Nearly two years since the police shooting of Alex Nieto, a federal civil rights trial is set to begin in the case on March 1 in which at least one eyewitness will directly contradict the SFPD's version events. As 48 Hills first reported, a deposition was given in the case by a man who was walking a dog on Bernal Hill just 20 feet away from the incident on March 21, 2014 and he did not see Nieto pointing a Taser at officers, as the police have described.
Witness Antonio Theodore describes the 28-year-old Nieto looking "cool and casual" as he walked toward officers, with both hands in his jacket pockets. He watched as Nieto was shot the first four times, dropping to his knees, and saying, "he had no time to pull his hands out." Theodore said he only heard one officer shout "stop," and that Nieto didn't respond before the shots were fired.
U.S. District Judge Nathanael M. Cousins has called Theodore's statement "dramatically different" from that of the officers involved, and last week he ruled against the department's request to delay the trial due to the availability of one expert witness who will back up their version of events.
Police were called to Bernal Heights Park because of a 911 call made, possibly by a dog walker, about a suspicious person with what appeared to be a handgun at his hip, sitting and eating chips or sunflower seeds on a bench in the park. Nieto was a full-time security officer at El Toro nightclub and therefore kept a licensed Taser at his hip on his way to the job, as he was that night. According to Justice4AlexNieto, he often went to the park to eat his dinner before heading to his shift, and at least one other witness said he did not appear threatening at the time.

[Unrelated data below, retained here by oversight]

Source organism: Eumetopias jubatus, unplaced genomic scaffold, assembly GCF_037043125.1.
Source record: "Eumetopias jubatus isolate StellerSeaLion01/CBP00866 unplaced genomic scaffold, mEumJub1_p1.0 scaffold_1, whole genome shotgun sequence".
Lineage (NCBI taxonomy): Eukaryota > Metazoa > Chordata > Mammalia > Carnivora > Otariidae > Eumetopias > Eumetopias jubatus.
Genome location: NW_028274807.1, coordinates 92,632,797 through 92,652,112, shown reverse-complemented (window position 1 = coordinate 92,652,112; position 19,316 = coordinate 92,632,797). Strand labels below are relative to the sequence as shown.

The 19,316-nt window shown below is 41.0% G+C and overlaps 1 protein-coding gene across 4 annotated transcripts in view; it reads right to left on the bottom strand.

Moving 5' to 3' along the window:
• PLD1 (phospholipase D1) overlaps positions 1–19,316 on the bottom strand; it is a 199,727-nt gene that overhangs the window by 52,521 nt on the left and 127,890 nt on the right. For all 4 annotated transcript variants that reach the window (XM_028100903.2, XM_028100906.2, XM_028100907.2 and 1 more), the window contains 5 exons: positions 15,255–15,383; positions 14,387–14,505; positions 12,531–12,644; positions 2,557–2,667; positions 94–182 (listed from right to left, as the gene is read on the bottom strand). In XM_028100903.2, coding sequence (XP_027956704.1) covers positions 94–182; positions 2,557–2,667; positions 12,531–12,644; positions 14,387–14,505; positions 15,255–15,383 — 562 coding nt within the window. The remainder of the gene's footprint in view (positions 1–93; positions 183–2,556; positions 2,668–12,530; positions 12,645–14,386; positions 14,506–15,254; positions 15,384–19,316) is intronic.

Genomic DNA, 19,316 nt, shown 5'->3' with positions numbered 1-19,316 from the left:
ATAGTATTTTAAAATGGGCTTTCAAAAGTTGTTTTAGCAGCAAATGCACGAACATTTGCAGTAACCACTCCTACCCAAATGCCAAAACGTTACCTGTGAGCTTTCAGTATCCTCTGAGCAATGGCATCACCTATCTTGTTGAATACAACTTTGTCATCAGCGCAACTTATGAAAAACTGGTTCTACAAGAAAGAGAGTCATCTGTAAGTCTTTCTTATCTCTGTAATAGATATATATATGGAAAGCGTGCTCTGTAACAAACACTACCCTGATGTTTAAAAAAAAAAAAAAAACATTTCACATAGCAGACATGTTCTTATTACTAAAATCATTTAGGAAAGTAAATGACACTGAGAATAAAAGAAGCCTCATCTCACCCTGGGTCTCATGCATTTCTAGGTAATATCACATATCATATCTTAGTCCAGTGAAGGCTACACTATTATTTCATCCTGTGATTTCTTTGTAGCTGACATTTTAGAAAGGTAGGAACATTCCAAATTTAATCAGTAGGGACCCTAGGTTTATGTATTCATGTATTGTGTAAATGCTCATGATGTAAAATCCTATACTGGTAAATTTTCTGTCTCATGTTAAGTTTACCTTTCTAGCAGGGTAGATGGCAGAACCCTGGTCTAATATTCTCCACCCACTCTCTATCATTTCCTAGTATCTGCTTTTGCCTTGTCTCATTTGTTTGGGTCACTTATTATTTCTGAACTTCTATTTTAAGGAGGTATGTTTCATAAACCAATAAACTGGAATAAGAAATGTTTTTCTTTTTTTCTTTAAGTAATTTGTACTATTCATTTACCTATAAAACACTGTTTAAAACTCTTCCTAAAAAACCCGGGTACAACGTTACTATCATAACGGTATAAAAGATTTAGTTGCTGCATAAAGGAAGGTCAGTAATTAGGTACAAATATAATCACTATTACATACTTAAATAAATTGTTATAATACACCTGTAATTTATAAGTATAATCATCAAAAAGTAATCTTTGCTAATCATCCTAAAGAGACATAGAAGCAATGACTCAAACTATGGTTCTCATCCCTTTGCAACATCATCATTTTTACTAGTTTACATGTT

In the SFPD's version, Nieto was acting erratically and was perhaps suffering from mental illness at the time of the incident. He allegedly made threats against them, and drew what appeared to be a weapon before they shot him, and the weapon later was discovered to be a Taser. An earlier Medical Examiner's reports said that Nieto had a history of both aggressive behavior and auditory hallucinations, and was noncompliant when it came to taking his anti-psychotic medications. Those medications were not found in his system in an autopsy, though traces of cannabinoids were.
Nieto's family and supporters have maintained he was a victim of racial profiling, and that he never drew a weapon.
SFPD Sgt. Jason Sawyer and officers Roger Morse, Richard Schiff, and Nathan Chew were named as the officers involved in the shooting, and Nieto was found with 15 bullet wounds to his body.
Nieto would soon become a local example of cops' use of excessive force to subdue unarmed suspects as furor around the Ferguson case grew in late 2014, and the Nieto case has again been added to protests over the December shooting of Mario Woods, whose death at the hands of officers has caused even greater furor because it was capture in multiple cell phone videos and Woods did not appear threatening in the least as he was gunned down.
Per the Examiner, the civil trial in Nieto's case comes just after a local screening of a documentary film last week called Lowrider Lawyers: Putting a City on Trial, in which the SFPD's version of events is criticized.